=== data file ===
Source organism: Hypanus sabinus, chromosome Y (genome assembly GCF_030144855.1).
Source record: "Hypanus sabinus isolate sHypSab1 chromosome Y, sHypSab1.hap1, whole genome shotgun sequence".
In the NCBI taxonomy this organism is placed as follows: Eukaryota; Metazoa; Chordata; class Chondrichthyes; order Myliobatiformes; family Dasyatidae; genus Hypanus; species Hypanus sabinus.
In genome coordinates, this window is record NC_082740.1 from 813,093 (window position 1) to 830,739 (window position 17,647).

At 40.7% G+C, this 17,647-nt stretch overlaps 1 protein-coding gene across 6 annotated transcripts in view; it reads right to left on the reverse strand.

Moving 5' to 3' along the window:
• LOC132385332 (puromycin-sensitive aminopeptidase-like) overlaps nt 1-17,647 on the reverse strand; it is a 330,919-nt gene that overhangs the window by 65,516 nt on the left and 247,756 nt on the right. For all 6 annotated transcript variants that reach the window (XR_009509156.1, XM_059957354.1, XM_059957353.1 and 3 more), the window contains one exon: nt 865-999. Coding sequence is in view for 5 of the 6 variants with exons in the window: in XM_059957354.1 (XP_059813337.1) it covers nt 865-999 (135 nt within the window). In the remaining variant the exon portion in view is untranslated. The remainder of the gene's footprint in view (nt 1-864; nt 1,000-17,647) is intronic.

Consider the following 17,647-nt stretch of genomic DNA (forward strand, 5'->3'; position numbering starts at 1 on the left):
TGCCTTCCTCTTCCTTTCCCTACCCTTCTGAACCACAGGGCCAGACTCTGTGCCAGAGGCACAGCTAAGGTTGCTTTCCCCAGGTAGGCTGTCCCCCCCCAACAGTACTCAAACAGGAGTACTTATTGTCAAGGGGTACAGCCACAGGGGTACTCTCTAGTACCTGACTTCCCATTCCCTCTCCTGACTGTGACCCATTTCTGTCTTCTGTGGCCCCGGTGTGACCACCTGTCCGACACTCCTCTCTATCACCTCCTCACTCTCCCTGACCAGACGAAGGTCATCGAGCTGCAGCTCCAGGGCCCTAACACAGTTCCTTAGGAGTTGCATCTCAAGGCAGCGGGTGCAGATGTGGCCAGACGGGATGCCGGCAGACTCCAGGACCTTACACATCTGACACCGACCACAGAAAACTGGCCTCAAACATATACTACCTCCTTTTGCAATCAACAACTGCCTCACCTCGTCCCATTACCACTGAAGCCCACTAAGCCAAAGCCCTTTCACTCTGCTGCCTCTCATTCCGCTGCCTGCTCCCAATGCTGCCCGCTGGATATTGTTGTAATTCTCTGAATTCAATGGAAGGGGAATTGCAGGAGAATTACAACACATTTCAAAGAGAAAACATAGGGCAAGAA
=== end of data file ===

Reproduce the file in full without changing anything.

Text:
Source organism: Hypanus sabinus, chromosome Y (genome assembly GCF_030144855.1).
Source record: "Hypanus sabinus isolate sHypSab1 chromosome Y, sHypSab1.hap1, whole genome shotgun sequence".
In the NCBI taxonomy this organism is placed as follows: Eukaryota; Metazoa; Chordata; class Chondrichthyes; order Myliobatiformes; family Dasyatidae; genus Hypanus; species Hypanus sabinus.
In genome coordinates, this window is record NC_082740.1 from 813,093 (window position 1) to 830,739 (window position 17,647).

At 40.7% G+C, this 17,647-nt stretch overlaps 1 protein-coding gene across 6 annotated transcripts in view; it reads right to left on the reverse strand.

Moving 5' to 3' along the window:
• LOC132385332 (puromycin-sensitive aminopeptidase-like) overlaps nt 1-17,647 on the reverse strand; it is a 330,919-nt gene that overhangs the window by 65,516 nt on the left and 247,756 nt on the right. For all 6 annotated transcript variants that reach the window (XR_009509156.1, XM_059957354.1, XM_059957353.1 and 3 more), the window contains one exon: nt 865-999. Coding sequence is in view for 5 of the 6 variants with exons in the window: in XM_059957354.1 (XP_059813337.1) it covers nt 865-999 (135 nt within the window). In the remaining variant the exon portion in view is untranslated. The remainder of the gene's footprint in view (nt 1-864; nt 1,000-17,647) is intronic.

Consider the following 17,647-nt stretch of genomic DNA (forward strand, 5'->3'; position numbering starts at 1 on the left):
TGCCTTCCTCTTCCTTTCCCTACCCTTCTGAACCACAGGGCCAGACTCTGTGCCAGAGGCACAGCTAAGGTTGCTTTCCCCAGGTAGGCTGTCCCCCCCCAACAGTACTCAAACAGGAGTACTTATTGTCAAGGGGTACAGCCACAGGGGTACTCTCTAGTACCTGACTTCCCATTCCCTCTCCTGACTGTGACCCATTTCTGTCTTCTGTGGCCCCGGTGTGACCACCTGTCCGACACTCCTCTCTATCACCTCCTCACTCTCCCTGACCAGACGAAGGTCATCGAGCTGCAGCTCCAGGGCCCTAACACAGTTCCTTAGGAGTTGCATCTCAAGGCAGCGGGTGCAGATGTGGCCAGACGGGATGCCGGCAGACTCCAGGACCTTACACATCTGACACCGACCACAGAAAACTGGCCTCAAACATATACTACCTCCTTTTGCAATCAACAACTGCCTCACCTCGTCCCATTACCACTGAAGCCCACTAAGCCAAAGCCCTTTCACTCTGCTGCCTCTCATTCCGCTGCCTGCTCCCAATGCTGCCCGCTGGATATTGTTGTAATTCTCTGAATTCAATGGAAGGGGAATTGCAGGAGAATTACAACACATTTCAAAGAGAAAACATAGGGCAAGAA